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Sourcing Parts for your Project

Used but serviceable Y Block "hard" parts lie on a table at a swap meet.

Many of the subscribers and visitors to the blog contact me with a variety of questions concerning DIY restoration work. Of all the advice that people seek, the two questions that I receive most often are 1. "Can you help me locate parts for my project?" and 2. "Can you rebuild this sub-assembly (carburetor, engine, transmission, heater controls, etc) of the vehicle for me?" Maybe in another blog post I can address question 2, but for now, let me help with the answer(s) to question 1.

Disassembly is easy; but finding the parts you need can be a chore!

Common Problem

Among those of us who tinker on our vehicles in the garage at home, we often find a common problem - where do we go to locate the parts we need? For our late model cars and trucks, a quick trip to the local auto parts store usually takes care of any maintenance item such as a belt, spark plug, brake pads, etc. Even the hard parts such as water pumps, internal engine parts, and all the rest can be found at larger retailers such as NAPA or even online through RockAuto. When all else fails, usually a local dealership will have the parts you need.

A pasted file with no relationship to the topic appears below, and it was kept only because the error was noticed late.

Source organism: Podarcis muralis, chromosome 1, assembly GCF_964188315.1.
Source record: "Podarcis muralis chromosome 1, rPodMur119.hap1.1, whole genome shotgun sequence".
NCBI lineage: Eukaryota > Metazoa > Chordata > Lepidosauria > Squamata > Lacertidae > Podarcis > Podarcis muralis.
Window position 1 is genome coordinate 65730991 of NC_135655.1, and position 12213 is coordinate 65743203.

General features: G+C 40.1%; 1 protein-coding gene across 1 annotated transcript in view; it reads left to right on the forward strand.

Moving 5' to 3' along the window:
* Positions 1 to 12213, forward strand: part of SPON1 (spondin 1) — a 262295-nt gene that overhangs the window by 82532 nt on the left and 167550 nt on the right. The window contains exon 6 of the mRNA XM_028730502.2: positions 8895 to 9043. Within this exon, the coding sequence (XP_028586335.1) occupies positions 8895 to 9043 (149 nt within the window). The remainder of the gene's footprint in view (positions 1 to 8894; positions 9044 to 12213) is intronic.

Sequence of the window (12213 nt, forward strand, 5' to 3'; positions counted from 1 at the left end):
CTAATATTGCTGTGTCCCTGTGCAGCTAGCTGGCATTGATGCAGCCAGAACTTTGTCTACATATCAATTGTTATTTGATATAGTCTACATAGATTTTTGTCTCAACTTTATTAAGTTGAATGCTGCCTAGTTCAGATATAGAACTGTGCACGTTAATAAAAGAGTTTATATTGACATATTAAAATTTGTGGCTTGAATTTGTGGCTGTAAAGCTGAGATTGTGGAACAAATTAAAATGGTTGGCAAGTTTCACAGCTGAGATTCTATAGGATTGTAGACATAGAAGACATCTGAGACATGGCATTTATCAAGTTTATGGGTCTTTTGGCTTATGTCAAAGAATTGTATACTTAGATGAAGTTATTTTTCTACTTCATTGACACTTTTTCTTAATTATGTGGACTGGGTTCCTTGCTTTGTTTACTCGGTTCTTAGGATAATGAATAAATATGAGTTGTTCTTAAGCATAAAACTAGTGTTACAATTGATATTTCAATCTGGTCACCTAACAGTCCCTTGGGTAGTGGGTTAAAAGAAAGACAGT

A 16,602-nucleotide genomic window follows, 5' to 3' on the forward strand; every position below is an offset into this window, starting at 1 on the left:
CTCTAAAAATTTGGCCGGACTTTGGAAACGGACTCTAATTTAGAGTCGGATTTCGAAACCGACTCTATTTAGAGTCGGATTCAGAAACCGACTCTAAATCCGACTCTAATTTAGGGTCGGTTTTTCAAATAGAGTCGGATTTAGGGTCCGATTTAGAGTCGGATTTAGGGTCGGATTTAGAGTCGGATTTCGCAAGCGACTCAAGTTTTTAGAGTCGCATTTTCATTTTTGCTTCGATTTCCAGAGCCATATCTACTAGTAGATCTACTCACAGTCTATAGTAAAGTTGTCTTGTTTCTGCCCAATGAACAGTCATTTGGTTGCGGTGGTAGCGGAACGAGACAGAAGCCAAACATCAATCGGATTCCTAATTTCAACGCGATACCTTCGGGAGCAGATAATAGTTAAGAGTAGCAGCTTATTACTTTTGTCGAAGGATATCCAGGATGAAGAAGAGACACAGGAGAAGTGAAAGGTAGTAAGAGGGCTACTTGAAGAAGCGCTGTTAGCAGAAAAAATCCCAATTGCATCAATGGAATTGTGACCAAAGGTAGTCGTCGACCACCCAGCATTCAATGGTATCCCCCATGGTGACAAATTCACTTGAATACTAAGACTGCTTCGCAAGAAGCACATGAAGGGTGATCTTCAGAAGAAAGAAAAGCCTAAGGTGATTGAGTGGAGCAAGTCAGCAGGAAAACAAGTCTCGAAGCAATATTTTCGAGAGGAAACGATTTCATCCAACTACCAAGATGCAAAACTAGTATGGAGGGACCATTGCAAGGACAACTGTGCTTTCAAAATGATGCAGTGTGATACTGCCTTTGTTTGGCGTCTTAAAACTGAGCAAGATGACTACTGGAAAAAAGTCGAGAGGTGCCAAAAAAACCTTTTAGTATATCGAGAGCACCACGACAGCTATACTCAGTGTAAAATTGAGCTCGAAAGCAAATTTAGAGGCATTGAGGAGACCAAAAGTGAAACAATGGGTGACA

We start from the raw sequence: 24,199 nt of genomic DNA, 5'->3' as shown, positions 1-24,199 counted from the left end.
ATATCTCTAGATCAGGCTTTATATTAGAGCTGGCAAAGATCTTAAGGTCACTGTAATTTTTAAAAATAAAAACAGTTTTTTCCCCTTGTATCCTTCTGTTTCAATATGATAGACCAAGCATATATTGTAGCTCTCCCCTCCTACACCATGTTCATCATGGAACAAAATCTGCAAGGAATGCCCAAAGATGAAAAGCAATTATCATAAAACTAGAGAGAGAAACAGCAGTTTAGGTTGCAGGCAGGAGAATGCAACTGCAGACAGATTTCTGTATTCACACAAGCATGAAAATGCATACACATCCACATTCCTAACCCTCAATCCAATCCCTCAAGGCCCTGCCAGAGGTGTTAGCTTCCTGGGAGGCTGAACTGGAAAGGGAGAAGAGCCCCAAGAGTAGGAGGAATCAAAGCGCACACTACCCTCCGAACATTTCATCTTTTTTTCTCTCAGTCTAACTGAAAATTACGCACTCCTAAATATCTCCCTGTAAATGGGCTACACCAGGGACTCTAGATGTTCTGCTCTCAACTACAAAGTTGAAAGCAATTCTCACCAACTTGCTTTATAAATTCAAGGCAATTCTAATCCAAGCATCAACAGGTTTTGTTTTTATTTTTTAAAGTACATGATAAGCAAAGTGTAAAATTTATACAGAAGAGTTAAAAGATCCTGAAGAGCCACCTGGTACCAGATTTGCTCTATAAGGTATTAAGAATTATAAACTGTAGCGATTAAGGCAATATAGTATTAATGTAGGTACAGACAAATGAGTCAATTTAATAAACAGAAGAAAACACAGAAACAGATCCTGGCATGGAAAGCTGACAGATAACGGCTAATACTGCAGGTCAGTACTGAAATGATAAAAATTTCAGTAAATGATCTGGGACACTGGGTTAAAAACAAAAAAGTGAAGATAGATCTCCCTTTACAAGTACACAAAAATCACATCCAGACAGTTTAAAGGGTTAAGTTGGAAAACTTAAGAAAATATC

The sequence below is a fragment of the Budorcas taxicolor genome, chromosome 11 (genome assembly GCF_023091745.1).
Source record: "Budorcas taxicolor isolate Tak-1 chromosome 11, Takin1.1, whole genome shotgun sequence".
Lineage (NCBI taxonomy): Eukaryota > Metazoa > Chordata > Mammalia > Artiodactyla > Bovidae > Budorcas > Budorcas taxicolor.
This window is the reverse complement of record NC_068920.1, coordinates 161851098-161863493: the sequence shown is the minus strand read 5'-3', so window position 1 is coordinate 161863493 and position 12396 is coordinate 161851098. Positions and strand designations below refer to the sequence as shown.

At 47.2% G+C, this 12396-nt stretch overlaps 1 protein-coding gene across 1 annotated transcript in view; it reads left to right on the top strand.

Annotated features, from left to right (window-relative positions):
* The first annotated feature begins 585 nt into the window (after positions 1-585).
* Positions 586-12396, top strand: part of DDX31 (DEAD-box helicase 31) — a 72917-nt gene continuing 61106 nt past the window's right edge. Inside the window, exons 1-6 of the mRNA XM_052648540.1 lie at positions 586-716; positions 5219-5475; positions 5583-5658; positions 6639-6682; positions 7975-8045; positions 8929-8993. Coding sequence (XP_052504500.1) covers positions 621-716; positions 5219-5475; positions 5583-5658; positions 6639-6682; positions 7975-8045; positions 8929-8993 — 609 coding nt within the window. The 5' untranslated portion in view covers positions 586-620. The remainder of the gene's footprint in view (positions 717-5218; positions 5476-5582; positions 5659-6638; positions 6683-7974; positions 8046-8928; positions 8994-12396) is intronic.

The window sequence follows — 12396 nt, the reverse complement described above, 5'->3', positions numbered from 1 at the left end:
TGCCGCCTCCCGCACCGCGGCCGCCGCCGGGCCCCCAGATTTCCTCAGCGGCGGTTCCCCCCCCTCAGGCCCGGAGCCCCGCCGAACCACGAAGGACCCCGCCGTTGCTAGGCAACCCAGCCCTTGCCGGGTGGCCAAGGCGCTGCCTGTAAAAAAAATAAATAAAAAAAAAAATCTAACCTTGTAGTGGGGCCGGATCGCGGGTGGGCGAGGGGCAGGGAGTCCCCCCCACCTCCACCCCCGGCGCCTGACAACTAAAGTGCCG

And if you own a vintage automobile, let's face it - you will need to purchase parts for that ride eventually. For those of us in all out-restoration work we get that, but I would dare say that even the individual who purchased a completely restored vehicle will someday need maintenance items at the very least. As our vehicles age with every passing year, finding the parts necessary to restore or to keep the project moving on the road becomes a little more difficult. If you have never read my blog post concerning shop manuals and parts catalogs, I highly suggest you read over that post before proceeding any further. New subscribers would also benefit by reading my series on "Tips and Tricks to Keep Your Restoration Moving." There are a few articles in that series that share my failures and successes along the way and lay out a game plan to help you with your project.